The more time we spend with people of other races, the greater our empathy for them, new research shows.
Research over the past decade has shown the brain has a very strong racial bias in response to seeing others in pain or suffering, according to Associate Professor Ross Cunnington of the University of Queensland School of Psychology and Queensland Brain Institute.
“As a result, we have much stronger biologically-driven empathy towards people of our own race. However, our study has shown that the level of empathy in the brain increases the more a person spends time with other races.”
Cunnington says empathy depended partly on cerebral processes that led people to automatically mirror or share the emotions of others.
The study involved Chinese students who had recently arrived in Brisbane, who recorded the level of contact they had with people of other nationalities.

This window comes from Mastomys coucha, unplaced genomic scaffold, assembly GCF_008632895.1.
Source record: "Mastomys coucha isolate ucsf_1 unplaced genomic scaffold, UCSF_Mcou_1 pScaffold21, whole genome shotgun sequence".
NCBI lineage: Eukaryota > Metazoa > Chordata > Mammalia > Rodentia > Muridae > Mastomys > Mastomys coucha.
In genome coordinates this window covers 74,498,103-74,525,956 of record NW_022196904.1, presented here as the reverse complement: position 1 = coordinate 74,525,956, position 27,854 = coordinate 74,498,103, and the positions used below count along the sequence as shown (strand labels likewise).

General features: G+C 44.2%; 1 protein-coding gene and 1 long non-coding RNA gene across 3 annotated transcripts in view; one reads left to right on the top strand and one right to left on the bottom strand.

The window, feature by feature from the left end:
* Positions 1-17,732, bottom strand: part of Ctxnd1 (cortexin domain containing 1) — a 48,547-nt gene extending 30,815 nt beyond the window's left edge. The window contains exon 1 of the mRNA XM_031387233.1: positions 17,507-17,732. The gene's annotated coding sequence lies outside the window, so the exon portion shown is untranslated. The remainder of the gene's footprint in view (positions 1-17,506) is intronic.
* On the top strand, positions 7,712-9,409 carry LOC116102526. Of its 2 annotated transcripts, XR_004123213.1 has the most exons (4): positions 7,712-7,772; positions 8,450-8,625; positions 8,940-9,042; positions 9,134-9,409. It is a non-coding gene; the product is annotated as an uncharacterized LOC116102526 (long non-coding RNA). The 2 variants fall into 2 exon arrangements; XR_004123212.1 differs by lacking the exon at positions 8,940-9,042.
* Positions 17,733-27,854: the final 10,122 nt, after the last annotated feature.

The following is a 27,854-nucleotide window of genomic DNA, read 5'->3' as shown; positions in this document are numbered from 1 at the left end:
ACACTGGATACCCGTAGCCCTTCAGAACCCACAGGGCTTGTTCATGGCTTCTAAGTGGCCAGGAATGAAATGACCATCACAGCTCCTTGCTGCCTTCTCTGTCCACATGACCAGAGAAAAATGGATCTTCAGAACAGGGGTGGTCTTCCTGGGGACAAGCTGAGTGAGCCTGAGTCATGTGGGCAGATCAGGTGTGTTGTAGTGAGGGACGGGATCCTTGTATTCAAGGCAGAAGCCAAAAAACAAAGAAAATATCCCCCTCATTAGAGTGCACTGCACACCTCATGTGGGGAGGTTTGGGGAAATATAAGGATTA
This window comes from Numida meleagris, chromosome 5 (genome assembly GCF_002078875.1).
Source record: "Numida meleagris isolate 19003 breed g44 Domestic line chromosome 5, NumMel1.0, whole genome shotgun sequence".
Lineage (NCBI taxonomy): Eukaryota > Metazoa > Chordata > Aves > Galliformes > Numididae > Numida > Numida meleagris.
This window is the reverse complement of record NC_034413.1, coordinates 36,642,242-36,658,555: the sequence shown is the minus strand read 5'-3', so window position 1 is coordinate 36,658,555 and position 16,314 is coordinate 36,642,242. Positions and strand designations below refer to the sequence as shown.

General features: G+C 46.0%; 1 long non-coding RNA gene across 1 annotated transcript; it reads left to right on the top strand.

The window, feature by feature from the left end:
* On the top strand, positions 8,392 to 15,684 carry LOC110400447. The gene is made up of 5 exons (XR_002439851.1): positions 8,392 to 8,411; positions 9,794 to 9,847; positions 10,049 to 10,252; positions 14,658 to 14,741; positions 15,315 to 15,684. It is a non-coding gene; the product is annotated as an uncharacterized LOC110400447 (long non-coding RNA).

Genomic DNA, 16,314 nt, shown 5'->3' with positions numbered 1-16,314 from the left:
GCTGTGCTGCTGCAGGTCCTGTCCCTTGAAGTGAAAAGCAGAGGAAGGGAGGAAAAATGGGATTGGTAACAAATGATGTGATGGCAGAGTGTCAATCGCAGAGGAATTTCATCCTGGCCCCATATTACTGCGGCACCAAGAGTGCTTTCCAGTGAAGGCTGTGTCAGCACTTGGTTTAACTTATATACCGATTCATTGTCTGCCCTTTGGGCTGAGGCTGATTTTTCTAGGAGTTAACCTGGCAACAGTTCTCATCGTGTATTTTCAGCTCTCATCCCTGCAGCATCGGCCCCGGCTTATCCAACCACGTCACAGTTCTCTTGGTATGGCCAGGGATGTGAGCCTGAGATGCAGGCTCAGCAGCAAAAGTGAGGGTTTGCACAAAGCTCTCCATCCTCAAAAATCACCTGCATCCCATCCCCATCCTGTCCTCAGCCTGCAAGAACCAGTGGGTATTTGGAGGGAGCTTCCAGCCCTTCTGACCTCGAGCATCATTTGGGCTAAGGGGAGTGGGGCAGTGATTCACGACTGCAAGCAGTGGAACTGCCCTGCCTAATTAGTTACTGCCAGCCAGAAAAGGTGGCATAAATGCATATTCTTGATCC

The students were shown videos of Chinese and Caucasian actors receiving a painful or non-painful touch to their cheek.
Researchers used brain imaging techniques to record the level of neural empathy in the brains of the students as they viewed each video clip.
“We found those who reported more contact with other races since their arrival showed higher levels of neural empathy compared to those who had less contact,” Cunnington says.
“This did not depend upon the closeness of contact or personal relationships, but simply the overall level of experience with other-race people in everyday life.
The response of the brain that leads us to feel distress or intervene when others are suffering adapts to give the strongest response towards people we typically see around us in our everyday environment.”
Cunnington says the findings were positive for Australia’s multicultural society and could help new immigrants in connecting with others.
Yuan Cao, Luis Sebastian Contreras-Huerta, Jessica McFadyen, Ross Cunnington Racial bias in neural response to others’ pain is reduced with other-race contact Cortex Volume 70, September 2015, Pages 68–78
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